BEGIN AT THE BEGINNING by Amy Schwartz

BEGIN AT THE BEGINNING

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KIRKUS REVIEW

A lesson; a dull, hackneyed lesson (growing out of a contrived situation besides). Sara has been chosen ""to do the class painting for the art show tomorrow."" Miss Weinstein expects ""something wonderful""--but, says Sara to her mother, ""I don't have even one idea."" This takes Sara through the evening: trying to paint ""the earth--and the sky--and the day and the night, and-the-summer-and-the-winter-and-everything""; not knowing how to begin; getting conflicting advice from everyone at dinner; and, finally, being reminded by her mother that ""you can only begin at the beginning."" She'd originally thought to paint the tree outside her window; now, as they look out the window, that's it. The black-and-white crayon drawings strain for a little satire and a little frenzy; the text tries for some quasi-Ruth-Krauss, patterned speech. It all falls flat.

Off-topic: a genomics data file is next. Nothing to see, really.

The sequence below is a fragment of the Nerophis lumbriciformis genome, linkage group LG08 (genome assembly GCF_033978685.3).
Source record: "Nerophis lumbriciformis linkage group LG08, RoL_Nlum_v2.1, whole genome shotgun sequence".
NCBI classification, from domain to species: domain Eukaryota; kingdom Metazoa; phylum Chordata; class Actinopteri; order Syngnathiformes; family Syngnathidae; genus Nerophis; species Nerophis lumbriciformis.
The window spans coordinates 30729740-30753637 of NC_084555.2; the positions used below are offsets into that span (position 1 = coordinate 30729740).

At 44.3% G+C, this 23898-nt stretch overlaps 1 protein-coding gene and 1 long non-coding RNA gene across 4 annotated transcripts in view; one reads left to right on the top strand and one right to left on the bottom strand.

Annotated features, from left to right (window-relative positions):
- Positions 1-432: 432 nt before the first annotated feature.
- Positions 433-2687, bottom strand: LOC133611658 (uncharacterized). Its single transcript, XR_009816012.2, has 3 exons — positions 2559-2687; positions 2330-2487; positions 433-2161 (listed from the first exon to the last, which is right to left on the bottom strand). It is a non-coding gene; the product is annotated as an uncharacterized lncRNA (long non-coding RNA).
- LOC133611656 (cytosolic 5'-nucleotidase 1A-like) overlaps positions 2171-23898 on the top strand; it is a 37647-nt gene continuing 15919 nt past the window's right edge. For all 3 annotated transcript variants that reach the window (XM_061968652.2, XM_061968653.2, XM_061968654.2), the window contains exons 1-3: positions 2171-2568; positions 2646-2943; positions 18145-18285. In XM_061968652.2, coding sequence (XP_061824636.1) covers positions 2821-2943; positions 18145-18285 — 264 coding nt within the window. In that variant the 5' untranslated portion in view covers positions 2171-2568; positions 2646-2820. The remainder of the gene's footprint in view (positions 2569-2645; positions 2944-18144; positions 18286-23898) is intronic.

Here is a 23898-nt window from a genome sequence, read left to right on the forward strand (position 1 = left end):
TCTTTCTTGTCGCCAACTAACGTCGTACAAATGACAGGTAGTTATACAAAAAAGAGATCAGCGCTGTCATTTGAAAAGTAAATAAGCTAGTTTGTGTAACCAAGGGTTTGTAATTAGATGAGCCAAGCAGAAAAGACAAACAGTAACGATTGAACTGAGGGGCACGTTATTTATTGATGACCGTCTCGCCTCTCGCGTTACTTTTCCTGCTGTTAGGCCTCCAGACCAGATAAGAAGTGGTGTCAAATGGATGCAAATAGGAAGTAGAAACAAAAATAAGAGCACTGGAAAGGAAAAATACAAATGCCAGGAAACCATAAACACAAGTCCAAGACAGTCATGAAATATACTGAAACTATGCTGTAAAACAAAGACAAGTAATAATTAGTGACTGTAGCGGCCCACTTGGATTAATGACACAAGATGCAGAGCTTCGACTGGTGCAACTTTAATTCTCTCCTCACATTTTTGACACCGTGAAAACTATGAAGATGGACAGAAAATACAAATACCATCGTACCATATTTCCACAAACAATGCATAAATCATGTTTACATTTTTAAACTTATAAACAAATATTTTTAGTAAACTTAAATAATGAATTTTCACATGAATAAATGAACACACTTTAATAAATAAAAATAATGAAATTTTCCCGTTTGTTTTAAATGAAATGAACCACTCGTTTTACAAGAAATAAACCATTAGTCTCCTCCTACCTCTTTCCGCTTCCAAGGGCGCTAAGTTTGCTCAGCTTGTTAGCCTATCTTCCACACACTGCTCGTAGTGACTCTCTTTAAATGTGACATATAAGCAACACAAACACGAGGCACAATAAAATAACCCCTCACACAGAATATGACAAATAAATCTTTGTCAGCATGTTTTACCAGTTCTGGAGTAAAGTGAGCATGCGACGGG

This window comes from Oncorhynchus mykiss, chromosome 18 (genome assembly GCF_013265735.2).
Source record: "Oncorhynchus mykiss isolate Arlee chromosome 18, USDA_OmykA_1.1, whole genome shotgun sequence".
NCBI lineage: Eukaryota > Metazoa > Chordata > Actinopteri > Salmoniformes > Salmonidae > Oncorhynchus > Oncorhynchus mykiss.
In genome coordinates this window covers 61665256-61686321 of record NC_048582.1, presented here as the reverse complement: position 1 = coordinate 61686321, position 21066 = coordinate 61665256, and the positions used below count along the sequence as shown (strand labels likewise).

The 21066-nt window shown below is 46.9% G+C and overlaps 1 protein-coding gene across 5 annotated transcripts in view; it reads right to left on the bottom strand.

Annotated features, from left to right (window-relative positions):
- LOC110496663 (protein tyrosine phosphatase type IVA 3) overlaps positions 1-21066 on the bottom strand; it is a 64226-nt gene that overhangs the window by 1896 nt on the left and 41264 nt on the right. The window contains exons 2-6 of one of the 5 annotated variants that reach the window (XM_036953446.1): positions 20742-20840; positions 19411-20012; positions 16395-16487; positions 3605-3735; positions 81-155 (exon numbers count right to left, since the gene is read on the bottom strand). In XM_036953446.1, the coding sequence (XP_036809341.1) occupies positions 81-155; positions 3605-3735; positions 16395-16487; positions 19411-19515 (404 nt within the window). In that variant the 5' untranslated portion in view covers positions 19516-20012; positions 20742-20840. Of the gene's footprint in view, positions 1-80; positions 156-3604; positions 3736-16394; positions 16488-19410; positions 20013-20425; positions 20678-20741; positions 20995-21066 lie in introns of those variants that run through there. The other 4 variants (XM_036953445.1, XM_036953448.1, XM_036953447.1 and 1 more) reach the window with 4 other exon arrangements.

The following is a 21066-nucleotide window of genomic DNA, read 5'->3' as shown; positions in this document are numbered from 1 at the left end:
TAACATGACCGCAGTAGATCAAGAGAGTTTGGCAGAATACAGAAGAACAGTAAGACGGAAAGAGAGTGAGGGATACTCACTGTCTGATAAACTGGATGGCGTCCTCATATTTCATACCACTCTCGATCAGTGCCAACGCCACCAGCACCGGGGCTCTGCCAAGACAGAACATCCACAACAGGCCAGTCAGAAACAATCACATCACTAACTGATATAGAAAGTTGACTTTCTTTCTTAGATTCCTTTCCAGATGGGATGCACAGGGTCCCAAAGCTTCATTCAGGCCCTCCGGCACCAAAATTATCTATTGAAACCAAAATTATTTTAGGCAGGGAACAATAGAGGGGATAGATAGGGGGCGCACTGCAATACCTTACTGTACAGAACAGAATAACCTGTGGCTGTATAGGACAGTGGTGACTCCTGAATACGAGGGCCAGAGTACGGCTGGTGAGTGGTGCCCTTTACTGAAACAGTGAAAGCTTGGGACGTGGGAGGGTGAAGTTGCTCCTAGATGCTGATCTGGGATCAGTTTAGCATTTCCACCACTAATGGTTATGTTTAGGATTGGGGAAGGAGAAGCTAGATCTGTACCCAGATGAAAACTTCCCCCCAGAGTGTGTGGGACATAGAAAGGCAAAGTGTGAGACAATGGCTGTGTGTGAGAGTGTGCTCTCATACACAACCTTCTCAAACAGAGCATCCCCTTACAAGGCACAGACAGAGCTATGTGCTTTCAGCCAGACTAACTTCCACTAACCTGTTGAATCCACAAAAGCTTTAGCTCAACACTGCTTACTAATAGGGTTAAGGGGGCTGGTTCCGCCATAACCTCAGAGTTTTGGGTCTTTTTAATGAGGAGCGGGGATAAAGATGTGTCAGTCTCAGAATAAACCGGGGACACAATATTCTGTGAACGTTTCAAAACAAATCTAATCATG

Pub Date: March 1st, 1983
Publisher: Harper & Row